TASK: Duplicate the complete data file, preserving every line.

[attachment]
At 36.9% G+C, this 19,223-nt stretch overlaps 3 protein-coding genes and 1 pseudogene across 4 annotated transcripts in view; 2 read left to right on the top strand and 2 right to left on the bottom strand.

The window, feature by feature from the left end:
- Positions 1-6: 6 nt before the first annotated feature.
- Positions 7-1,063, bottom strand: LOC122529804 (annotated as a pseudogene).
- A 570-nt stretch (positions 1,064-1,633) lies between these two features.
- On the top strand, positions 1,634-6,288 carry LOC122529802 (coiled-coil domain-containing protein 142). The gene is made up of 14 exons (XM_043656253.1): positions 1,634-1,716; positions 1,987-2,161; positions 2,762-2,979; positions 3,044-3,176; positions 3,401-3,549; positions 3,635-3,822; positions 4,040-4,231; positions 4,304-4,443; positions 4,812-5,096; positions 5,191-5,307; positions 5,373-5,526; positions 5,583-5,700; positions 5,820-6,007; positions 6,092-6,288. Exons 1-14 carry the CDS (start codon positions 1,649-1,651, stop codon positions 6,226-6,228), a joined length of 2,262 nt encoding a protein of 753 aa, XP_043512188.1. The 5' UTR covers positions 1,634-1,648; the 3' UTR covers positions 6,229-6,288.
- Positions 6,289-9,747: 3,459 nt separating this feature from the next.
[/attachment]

At 36.9% G+C, this 19,223-nt stretch overlaps 3 protein-coding genes and 1 pseudogene across 4 annotated transcripts in view; 2 read left to right on the top strand and 2 right to left on the bottom strand.

The window, feature by feature from the left end:
- Positions 1-6: 6 nt before the first annotated feature.
- Positions 7-1,063, bottom strand: LOC122529804 (annotated as a pseudogene).
- A 570-nt stretch (positions 1,064-1,633) lies between these two features.
- On the top strand, positions 1,634-6,288 carry LOC122529802 (coiled-coil domain-containing protein 142). The gene is made up of 14 exons (XM_043656253.1): positions 1,634-1,716; positions 1,987-2,161; positions 2,762-2,979; positions 3,044-3,176; positions 3,401-3,549; positions 3,635-3,822; positions 4,040-4,231; positions 4,304-4,443; positions 4,812-5,096; positions 5,191-5,307; positions 5,373-5,526; positions 5,583-5,700; positions 5,820-6,007; positions 6,092-6,288. Exons 1-14 carry the CDS (start codon positions 1,649-1,651, stop codon positions 6,226-6,228), a joined length of 2,262 nt encoding a protein of 753 aa, XP_043512188.1. The 5' UTR covers positions 1,634-1,648; the 3' UTR covers positions 6,229-6,288.
- Positions 6,289-9,747: 3,459 nt separating this feature from the next.